- Magnetic Resonance Angiography (MRA), which uses magnetic fields and radio waves to produce three-dimensional images of your arteries. This study also sometimes uses contrast dye.
- Radionuclide scanning, which uses a radioactive substance and a special camera to analyze the blood flow through your kidney.
To diagnose renovascular conditions, a physician may order a variety of tests to show the renal blood vessels.
These Ttests Include:
- Blood and urine tests
- Doppler ultrasound
- Computerized tomography (CT) scan
- Magnetic resonance imaging (MRI)
- Magnetic resonance angiography (MRA)
- Venacavography (A contrast agent is injected into the veins and an x ray is taken.)
- Renal arteriography (Similar to venacavography, but provides images of arteries, not veins.)
- Radionuclide scanning (A radioactive substance injected into a patient's bloodstream emits gamma rays, similar to x rays. A gamma camera collects these rays to assess blood flow through the kidneys.)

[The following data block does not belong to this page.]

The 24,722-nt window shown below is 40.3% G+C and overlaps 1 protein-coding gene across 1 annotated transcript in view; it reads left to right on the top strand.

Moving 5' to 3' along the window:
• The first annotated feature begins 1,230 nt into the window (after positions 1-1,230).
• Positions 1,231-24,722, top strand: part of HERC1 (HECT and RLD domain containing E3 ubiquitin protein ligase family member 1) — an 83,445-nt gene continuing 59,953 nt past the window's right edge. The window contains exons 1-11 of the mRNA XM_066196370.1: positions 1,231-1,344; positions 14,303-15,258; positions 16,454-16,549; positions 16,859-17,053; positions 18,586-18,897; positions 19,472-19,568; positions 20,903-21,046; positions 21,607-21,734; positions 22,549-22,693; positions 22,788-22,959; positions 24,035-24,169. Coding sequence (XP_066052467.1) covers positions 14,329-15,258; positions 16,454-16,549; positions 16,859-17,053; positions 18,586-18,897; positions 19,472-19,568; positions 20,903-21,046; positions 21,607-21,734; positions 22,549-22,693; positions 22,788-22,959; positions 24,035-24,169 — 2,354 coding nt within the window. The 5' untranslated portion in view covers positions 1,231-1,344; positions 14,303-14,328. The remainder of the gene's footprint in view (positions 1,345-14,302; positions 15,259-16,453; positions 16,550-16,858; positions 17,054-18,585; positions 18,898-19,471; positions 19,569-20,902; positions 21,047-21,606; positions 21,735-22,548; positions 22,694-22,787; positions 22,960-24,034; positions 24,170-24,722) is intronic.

Treatments for renovascular conditions depend on the diagnosis.
They may include:
- Medications that prevent clotting (anticoagulants) or medications that dissolve clots;
- Blood pressure medications (antihypertensives);
- Angioplasty to widen or unblock arteries; or
- Bypass surgery.
Two surgical procedures that your physician may use to treat renal artery stenosis are endarterectomy and surgical bypass. In a renal endarterectomy, a vascular surgeon removes the inner lining of your renal artery, which contains the plaque. This procedure removes the plaque and leaves a smooth, wide-open artery.
Bypass surgery creates a detour around the narrowed or blocked sections of your renal artery. To create this bypass, a vascular surgeon connects one of your veins or a tube made from man-made materials, called a bypass graft, above and below the area that is blocked. This creates a new path for your blood to flow to your kidneys.
The choice of the procedure that is best for your situation depends upon the extent and location of the blockages. Your vascular surgeon will advise you regarding which procedure is best for your particular situation.